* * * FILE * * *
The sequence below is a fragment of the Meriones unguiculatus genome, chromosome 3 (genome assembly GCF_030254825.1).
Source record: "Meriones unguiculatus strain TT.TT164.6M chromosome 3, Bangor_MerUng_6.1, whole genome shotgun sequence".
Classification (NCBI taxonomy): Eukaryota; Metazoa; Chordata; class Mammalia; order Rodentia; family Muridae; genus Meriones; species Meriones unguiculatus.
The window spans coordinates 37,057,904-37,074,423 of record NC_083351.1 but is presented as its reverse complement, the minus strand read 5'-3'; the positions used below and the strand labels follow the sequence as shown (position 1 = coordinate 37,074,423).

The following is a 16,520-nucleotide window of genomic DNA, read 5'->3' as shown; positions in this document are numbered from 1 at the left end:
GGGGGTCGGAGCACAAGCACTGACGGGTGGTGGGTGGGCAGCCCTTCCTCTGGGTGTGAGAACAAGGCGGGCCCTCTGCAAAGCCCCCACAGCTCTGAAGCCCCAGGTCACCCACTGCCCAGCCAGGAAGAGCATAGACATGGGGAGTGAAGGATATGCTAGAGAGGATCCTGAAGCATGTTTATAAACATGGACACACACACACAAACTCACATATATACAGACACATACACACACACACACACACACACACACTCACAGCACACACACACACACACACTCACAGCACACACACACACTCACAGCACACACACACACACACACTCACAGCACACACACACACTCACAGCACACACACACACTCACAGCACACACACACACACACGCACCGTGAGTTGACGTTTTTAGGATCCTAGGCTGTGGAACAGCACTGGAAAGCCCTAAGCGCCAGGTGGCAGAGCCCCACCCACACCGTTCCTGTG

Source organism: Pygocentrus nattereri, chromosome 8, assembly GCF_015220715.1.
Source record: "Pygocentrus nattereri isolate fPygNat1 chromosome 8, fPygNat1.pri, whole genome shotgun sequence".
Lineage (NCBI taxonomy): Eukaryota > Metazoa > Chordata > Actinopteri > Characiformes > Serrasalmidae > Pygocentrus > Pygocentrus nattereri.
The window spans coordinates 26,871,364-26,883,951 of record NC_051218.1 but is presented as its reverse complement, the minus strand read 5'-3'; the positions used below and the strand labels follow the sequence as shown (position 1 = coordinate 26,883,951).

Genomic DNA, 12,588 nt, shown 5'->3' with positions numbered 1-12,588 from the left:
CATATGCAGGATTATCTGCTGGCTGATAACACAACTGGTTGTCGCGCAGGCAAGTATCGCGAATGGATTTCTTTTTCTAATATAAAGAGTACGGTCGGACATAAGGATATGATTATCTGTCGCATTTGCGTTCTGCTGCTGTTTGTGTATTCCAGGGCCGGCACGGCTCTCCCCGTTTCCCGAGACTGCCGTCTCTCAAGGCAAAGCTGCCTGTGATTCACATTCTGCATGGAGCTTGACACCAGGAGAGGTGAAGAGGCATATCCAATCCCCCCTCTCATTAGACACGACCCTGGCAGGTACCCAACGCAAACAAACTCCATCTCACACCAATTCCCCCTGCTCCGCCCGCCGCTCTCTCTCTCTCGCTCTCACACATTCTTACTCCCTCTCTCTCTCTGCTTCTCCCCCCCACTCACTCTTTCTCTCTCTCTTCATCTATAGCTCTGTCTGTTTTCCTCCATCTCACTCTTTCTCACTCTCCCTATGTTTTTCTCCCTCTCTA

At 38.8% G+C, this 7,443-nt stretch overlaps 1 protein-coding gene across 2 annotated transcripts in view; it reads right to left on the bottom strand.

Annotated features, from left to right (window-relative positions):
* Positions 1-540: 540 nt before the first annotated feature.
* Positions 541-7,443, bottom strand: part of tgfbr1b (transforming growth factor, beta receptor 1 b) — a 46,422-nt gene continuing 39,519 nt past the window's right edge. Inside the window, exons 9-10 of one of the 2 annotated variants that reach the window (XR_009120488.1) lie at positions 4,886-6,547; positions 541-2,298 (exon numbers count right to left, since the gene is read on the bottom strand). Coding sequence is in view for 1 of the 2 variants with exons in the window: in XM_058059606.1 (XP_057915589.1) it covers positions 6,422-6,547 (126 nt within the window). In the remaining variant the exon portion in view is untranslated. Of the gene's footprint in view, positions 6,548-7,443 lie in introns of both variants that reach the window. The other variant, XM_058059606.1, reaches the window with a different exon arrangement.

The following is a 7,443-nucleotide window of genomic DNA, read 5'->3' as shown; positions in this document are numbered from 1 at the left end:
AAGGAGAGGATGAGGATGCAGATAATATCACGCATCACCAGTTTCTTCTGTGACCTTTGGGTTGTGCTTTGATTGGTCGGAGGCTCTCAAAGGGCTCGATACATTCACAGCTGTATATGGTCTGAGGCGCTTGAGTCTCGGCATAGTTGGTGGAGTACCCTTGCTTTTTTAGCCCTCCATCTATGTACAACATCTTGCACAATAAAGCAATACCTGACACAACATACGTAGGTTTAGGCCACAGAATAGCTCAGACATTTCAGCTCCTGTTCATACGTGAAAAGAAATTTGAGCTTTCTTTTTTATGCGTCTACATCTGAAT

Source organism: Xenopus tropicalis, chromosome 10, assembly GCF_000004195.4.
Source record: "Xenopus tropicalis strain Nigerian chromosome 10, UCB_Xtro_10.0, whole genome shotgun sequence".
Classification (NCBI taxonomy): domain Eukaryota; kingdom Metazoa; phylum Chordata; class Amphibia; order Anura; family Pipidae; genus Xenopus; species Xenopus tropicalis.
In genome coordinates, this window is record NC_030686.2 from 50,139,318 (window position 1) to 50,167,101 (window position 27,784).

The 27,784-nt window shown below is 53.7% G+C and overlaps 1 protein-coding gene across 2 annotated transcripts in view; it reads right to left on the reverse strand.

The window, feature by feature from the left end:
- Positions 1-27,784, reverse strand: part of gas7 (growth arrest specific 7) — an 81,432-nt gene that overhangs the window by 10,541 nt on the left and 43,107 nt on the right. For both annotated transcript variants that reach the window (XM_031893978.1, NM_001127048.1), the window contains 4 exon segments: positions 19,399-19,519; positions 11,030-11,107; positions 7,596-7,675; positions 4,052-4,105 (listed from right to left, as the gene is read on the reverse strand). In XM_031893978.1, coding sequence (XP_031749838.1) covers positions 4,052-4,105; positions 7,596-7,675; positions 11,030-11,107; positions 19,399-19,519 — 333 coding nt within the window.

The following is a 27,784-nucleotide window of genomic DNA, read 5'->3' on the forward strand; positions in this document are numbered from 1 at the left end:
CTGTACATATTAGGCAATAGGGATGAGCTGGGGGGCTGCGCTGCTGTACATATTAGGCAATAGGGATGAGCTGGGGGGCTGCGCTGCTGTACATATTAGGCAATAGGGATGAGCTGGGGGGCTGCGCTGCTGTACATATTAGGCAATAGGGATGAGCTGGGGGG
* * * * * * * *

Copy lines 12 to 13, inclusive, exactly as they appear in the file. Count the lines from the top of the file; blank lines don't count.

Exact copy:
CATATGCAGGATTATCTGCTGGCTGATAACACAACTGGTTGTCGCGCAGGCAAGTATCGCGAATGGATTTCTTTTTCTAATATAAAGAGTACGGTCGGACATAAGGATATGATTATCTGTCGCATTTGCGTTCTGCTGCTGTTTGTGTATTCCAGGGCCGGCACGGCTCTCCCCGTTTCCCGAGACTGCCGTCTCTCAAGGCAAAGCTGCCTGTGATTCACATTCTGCATGGAGCTTGACACCAGGAGAGGTGAAGAGGCATATCCAATCCCCCCTCTCATTAGACACGACCCTGGCAGGTACCCAACGCAAACAAACTCCATCTCACACCAATTCCCCCTGCTCCGCCCGCCGCTCTCTCTCTCTCGCTCTCACACATTCTTACTCCCTCTCTCTCTCTGCTTCTCCCCCCCACTCACTCTTTCTCTCTCTCTTCATCTATAGCTCTGTCTGTTTTCCTCCATCTCACTCTTTCTCACTCTCCCTATGTTTTTCTCCCTCTCTA

At 38.8% G+C, this 7,443-nt stretch overlaps 1 protein-coding gene across 2 annotated transcripts in view; it reads right to left on the bottom strand.